As third stage often gets little mention in pregnancy books, lets discuss how protecting the third stage environment, as we do with our birthing environment, may encourage a faster, natural delivery of the placenta, reducing the need for intervention or an ‘actively managed’ third stage.
(noun) A flattened circular organ in the uterus of pregnant eutherian mammals, nourishing and maintaining the foetus through the umbilical cord.
When you become pregnant, your uterus contains just a cluster of cells. Half of those go on to become your baby and the other half become the placenta. The placenta is a temporary organ that is attached to the wall of the uterus throughout pregnancy. It performs many functions including providing nutrients, oxygen and protection against harmful bacteria via the umbilical cord. More or less anything you consume will pass to your baby via the placenta, which is why toxins should be kept to a minimum during pregnancy.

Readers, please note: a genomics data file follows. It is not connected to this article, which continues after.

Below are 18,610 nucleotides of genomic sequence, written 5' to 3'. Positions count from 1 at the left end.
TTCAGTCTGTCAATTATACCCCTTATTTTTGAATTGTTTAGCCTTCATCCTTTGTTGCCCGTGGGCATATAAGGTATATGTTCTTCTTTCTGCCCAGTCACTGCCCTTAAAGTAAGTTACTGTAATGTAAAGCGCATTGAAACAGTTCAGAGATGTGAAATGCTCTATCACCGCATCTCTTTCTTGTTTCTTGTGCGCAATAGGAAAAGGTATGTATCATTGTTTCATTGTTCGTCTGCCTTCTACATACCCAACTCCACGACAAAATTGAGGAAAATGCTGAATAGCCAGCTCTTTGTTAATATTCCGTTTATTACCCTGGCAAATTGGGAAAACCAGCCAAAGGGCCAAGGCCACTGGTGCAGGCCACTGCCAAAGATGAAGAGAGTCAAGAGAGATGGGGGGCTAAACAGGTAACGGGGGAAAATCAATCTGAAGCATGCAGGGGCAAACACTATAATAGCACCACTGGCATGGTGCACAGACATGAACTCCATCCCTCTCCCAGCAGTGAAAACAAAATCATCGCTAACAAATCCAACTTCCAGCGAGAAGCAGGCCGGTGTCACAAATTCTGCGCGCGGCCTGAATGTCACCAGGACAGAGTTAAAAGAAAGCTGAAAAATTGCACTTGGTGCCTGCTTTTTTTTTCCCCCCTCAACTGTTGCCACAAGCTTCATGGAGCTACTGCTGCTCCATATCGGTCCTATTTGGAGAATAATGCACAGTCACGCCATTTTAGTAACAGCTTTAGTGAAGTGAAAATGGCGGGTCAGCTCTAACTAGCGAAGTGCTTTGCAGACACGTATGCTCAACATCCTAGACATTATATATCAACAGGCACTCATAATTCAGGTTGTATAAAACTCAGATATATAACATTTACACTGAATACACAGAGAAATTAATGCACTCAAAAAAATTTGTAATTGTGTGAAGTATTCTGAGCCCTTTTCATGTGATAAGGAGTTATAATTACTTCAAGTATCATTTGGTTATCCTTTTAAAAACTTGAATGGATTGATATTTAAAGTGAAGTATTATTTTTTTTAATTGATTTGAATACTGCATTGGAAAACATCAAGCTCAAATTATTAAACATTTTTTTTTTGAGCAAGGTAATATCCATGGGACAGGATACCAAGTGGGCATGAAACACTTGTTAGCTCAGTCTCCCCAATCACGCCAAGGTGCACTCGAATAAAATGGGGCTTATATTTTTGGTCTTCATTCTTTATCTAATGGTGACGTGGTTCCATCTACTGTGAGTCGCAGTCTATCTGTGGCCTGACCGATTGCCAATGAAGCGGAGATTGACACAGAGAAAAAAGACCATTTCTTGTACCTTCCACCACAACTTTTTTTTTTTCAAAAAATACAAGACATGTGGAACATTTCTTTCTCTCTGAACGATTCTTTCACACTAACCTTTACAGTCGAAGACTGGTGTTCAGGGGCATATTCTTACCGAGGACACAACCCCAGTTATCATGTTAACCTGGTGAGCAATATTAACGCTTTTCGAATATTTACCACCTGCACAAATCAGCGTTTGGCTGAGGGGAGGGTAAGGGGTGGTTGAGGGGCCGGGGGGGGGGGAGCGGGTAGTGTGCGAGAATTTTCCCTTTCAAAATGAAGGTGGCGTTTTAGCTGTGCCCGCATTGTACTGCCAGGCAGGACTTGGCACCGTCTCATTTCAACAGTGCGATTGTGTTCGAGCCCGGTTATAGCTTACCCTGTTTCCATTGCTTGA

The placenta also disposes of the baby’s waste, such as carbon dioxide, which passes back up the umbilical cord to your blood stream where your body disposes of it.
Put simply, the placenta serves as the baby’s lifeline during the 40ish weeks in the womb. It is amazing and should be recognised for it’s vital role!
PHYSIOLOGY OF THE THIRD STAGE
During pregnancy, most women often spend lots of time making plans for their birth and deciding what birth preferences suit them most, but often the third stage is forgotten about or generally not given much thought. In many hospitals now, it is routine to have an actively managed third stage which means as your baby is born you are given an intramuscular injection of a synthetic form of the naturally occurring hormone oxytocin. Some women may not have a preference whether or not they have an actively managed or a physiological (natural) third stage (see below for pros and cons) but for those that do, its good to know what things could help the third stage progress so that you are able to protect the ‘golden hour’ and deliver the placenta naturally.